PayPal Unveils Touchless Payment Option for Venmo and Zettle-Using Businesses on iPhone in the US

PayPal launches Tap to Pay on iPhone for businesses using Venmo and Zettle in the USPayPal announced today that it’s launching “Tap to Pay” for merchants with an iPhone through the Venmo and Zettle apps in the U.S. PayPal, which owns both Venmo and Zettle, says the feature will allow businesses to accept contactless card and digital wallet payments directly on their iPhones with no additional cost or hardware. In addition to being able to accept payments from cards or digital wallets like Apple Pay or Google Pay, Tap to Pay allows merchants to add taxes, accept tips, send receipts and issue refunds without any additional hardware. Funds from sales are quickly put into a business’s Venmo or PayPal Zettle account, the company says. With Tap to Pay on iPhone, Venmo business profile users will be able to reach for customers by accepting payments from buyers even if they don’t have a Venmo account. A year later, Strip enabled businesses to carry out Tap to Pay transactions on NFC-equipped Android devices, as well.

PayPal has just launched an exciting new feature for businesses in the U.S. called “Tap to Pay” on iPhone. It is available through two of their popular apps, Venmo and Zettle. This feature will allow merchants to conveniently and securely accept contactless card and digital wallet payments directly on their iPhones, without any additional cost or hardware.

With PayPal being the owner of both Venmo and Zettle, this launch comes as no surprise. They have been continuously improving their services for small business owners and this is just the latest in a series of advancements. The initial release of Tap to Pay for Android phones was eight months ago.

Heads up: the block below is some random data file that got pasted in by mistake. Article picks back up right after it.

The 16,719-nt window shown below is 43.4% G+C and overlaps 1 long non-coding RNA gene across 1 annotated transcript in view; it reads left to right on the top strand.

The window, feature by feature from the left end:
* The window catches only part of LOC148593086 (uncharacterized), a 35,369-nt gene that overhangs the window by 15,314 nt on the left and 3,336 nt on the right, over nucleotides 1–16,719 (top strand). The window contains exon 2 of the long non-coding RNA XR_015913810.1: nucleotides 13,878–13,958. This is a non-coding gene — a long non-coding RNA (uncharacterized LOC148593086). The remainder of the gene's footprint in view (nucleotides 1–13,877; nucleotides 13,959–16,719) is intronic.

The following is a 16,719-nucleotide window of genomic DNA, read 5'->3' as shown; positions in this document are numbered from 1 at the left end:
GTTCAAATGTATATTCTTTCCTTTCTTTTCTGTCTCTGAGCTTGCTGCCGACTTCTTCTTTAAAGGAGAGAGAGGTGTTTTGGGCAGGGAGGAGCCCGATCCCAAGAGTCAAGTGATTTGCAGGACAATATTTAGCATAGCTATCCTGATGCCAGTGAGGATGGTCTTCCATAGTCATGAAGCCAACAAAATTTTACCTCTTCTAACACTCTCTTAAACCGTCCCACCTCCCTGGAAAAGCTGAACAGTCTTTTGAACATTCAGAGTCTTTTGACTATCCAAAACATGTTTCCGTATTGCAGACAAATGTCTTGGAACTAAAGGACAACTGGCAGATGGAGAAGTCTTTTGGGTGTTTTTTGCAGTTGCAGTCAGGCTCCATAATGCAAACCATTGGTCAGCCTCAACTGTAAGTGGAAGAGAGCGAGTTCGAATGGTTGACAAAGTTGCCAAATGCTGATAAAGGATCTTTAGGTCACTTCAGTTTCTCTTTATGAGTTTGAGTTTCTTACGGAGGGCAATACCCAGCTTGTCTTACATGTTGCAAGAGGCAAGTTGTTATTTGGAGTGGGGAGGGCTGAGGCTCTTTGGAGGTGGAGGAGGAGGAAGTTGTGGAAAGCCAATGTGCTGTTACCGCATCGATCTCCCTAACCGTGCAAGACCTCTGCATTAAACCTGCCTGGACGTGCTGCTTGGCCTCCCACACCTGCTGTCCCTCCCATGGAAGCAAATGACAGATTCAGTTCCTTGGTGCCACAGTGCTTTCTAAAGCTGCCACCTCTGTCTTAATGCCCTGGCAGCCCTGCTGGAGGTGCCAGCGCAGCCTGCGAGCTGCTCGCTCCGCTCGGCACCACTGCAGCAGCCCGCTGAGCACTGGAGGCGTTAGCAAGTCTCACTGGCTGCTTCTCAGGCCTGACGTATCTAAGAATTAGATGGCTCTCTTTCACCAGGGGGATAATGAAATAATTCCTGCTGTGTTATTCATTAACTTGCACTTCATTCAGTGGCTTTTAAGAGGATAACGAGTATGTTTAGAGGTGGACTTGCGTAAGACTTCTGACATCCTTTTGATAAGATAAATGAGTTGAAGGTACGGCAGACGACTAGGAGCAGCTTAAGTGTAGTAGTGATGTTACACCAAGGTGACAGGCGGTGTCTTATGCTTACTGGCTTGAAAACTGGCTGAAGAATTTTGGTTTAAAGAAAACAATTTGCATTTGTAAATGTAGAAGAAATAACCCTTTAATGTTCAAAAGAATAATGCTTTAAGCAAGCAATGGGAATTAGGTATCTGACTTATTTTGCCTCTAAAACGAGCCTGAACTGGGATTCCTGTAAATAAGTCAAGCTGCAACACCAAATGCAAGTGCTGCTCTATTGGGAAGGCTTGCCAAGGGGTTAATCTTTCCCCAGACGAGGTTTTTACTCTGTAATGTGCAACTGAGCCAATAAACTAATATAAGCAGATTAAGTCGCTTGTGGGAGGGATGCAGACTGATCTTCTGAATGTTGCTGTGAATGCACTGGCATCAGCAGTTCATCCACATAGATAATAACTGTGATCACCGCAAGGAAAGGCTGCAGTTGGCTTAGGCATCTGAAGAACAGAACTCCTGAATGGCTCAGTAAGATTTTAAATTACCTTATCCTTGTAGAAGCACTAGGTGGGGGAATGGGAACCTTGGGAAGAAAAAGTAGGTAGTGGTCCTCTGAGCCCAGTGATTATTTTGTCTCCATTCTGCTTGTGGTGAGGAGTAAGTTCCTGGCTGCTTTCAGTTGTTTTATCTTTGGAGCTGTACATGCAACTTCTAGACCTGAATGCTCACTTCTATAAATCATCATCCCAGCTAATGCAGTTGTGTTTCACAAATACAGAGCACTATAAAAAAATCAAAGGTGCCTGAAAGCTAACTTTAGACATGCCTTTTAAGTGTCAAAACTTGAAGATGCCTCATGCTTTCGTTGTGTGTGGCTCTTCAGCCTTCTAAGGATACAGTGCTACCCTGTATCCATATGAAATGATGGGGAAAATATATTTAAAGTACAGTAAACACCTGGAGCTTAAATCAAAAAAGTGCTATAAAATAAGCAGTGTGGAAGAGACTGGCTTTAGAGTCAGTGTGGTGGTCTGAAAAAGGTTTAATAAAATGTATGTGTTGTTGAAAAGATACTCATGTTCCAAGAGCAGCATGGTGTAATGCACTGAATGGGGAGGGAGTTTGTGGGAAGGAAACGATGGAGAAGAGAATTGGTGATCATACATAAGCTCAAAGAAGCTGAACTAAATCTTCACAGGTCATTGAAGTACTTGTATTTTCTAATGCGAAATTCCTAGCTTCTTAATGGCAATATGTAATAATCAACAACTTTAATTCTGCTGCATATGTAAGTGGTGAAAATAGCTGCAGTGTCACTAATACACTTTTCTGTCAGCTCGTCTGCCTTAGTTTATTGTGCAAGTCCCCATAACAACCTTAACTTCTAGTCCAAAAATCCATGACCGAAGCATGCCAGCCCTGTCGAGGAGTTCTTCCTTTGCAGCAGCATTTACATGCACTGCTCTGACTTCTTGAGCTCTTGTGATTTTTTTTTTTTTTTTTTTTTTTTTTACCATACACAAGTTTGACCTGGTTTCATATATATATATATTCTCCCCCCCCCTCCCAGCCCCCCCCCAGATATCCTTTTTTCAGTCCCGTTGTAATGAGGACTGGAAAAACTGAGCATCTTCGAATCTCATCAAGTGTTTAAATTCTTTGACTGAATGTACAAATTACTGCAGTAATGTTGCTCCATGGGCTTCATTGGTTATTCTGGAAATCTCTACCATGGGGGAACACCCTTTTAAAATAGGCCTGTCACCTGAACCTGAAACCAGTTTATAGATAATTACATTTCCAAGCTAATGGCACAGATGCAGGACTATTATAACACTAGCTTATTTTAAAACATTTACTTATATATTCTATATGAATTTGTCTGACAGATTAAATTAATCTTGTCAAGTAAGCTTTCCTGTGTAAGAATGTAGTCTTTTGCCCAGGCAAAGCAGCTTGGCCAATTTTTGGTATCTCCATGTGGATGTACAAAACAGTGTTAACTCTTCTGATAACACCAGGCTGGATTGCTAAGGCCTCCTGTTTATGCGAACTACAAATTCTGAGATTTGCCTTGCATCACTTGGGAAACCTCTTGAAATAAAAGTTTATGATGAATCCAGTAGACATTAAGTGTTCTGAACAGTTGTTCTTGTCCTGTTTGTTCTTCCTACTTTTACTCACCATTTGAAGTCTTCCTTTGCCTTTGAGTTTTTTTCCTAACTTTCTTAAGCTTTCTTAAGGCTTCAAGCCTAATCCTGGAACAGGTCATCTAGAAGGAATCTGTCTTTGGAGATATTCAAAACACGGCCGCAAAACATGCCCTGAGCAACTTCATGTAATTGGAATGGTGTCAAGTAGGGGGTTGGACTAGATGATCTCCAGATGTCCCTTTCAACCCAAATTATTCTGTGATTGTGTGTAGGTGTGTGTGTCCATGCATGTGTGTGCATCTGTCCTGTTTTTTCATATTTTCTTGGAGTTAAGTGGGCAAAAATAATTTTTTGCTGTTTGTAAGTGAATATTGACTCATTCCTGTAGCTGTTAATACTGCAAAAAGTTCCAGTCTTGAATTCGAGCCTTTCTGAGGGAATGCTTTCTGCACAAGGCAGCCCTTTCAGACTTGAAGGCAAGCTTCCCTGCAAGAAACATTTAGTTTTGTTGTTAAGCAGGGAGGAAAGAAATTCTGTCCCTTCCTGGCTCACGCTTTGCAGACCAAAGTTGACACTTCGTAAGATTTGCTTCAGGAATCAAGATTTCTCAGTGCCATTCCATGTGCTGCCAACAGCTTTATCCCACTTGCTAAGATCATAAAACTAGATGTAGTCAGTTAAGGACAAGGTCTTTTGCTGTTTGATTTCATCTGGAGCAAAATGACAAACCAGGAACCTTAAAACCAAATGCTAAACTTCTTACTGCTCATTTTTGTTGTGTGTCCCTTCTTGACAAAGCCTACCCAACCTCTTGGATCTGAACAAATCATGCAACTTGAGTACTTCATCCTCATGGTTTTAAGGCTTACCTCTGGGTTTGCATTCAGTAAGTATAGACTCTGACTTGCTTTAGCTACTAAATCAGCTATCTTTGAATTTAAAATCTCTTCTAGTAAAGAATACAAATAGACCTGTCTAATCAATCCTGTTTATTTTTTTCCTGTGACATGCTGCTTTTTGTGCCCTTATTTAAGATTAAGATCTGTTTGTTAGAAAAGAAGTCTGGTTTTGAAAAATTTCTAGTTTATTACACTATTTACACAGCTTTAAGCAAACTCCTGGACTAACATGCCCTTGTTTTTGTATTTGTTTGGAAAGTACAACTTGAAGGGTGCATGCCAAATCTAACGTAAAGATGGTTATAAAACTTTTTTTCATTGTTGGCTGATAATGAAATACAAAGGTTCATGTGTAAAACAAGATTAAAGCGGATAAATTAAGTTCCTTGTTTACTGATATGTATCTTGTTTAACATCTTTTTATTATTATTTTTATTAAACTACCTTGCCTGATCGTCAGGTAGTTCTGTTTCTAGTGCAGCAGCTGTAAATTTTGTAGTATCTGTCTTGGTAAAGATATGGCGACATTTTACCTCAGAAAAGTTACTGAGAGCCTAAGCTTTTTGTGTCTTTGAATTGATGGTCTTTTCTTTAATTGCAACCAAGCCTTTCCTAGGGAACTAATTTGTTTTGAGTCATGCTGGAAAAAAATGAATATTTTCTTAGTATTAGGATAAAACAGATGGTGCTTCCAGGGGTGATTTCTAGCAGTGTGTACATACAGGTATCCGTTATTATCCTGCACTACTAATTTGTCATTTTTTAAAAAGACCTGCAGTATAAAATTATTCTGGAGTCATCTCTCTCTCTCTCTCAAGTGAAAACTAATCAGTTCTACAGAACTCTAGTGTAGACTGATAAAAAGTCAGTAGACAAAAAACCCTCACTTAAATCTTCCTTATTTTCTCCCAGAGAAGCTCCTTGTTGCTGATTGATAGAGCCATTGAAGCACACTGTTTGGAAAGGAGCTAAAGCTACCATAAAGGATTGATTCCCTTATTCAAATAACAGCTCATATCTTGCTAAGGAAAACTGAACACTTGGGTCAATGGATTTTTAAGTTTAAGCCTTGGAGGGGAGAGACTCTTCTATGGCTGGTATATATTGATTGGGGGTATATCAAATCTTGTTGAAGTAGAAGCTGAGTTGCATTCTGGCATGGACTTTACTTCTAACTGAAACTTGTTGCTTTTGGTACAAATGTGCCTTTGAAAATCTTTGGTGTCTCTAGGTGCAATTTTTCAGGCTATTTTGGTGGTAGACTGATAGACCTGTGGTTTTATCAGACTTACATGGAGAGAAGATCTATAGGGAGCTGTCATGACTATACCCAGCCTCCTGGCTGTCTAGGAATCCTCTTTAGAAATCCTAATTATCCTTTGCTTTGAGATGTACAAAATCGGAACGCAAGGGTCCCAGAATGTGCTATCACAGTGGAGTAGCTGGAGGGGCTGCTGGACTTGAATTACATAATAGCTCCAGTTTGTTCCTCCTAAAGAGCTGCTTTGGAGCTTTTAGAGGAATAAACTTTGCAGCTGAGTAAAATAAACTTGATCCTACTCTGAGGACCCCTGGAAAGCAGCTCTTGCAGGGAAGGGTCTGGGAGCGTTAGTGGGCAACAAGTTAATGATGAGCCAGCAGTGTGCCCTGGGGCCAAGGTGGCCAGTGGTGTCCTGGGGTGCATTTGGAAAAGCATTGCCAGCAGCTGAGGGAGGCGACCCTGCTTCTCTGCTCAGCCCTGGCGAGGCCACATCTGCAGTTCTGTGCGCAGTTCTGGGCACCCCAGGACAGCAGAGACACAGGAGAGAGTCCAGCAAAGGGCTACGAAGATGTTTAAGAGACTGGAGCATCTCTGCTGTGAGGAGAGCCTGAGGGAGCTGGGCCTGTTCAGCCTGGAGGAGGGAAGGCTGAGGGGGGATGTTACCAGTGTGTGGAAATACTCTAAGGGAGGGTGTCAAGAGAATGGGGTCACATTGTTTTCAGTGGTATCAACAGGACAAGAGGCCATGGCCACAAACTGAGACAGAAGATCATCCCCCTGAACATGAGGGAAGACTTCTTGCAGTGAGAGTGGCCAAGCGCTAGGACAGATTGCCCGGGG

“In addition to being able to accept payments from cards or digital wallets like Apple Pay or Google Pay, Tap to Pay allows merchants to add taxes, accept tips, send receipts and issue refunds without any additional hardware.”

This user-friendly feature is not only convenient but also efficient. It allows businesses to handle all aspects of their transactions, such as adding taxes, accepting tips, sending receipts, and issuing refunds, without any additional hardware. The funds from their sales are directly deposited into their Venmo or PayPal Zettle account, making it fast and easy to access.

The best part? PayPal only charges a small fee of 2.29% + 9¢ for every sale made through the Tap to Pay method on both Zettle and Venmo.

Another exciting aspect of Tap to Pay is that it enables Venmo business profile users to reach more customers. Even buyers who do not have a Venmo account can now make purchases from merchants using this feature. It’s all managed within the Venmo app, making it a convenient and hassle-free process for both merchants and customers.

The official launch of Tap to Pay comes after PayPal ran an early access program to test the feature a few months ago. This ensured that the feature was fully optimized before its release to the public.

PayPal’s competitor, Stripe, was Apple’s first payment partner for Tap to Pay two years ago. They have also recently enabled Tap to Pay transactions on NFC-equipped Android devices. However, their fees are slightly higher, charging $0.10 per transaction through their Stripe payment gateway.

  • The cashless trend is on the rise, and PayPal understands the importance of helping small businesses adapt to this shift in consumer behavior.
  • The Tap to Pay feature on iPhone eliminates the need for merchants to purchase card readers, saving them time and money.

It’s clear that PayPal is constantly evolving and providing new and convenient ways for small businesses to succeed. With Tap to Pay on iPhone, they continue to show their commitment to helping merchants thrive in an ever-changing world.

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Ava Patel

Ava Patel is a cultural critic and commentator with a focus on literature and the arts. She is known for her thought-provoking essays and reviews, and has a talent for bringing new and diverse voices to the forefront of the cultural conversation.

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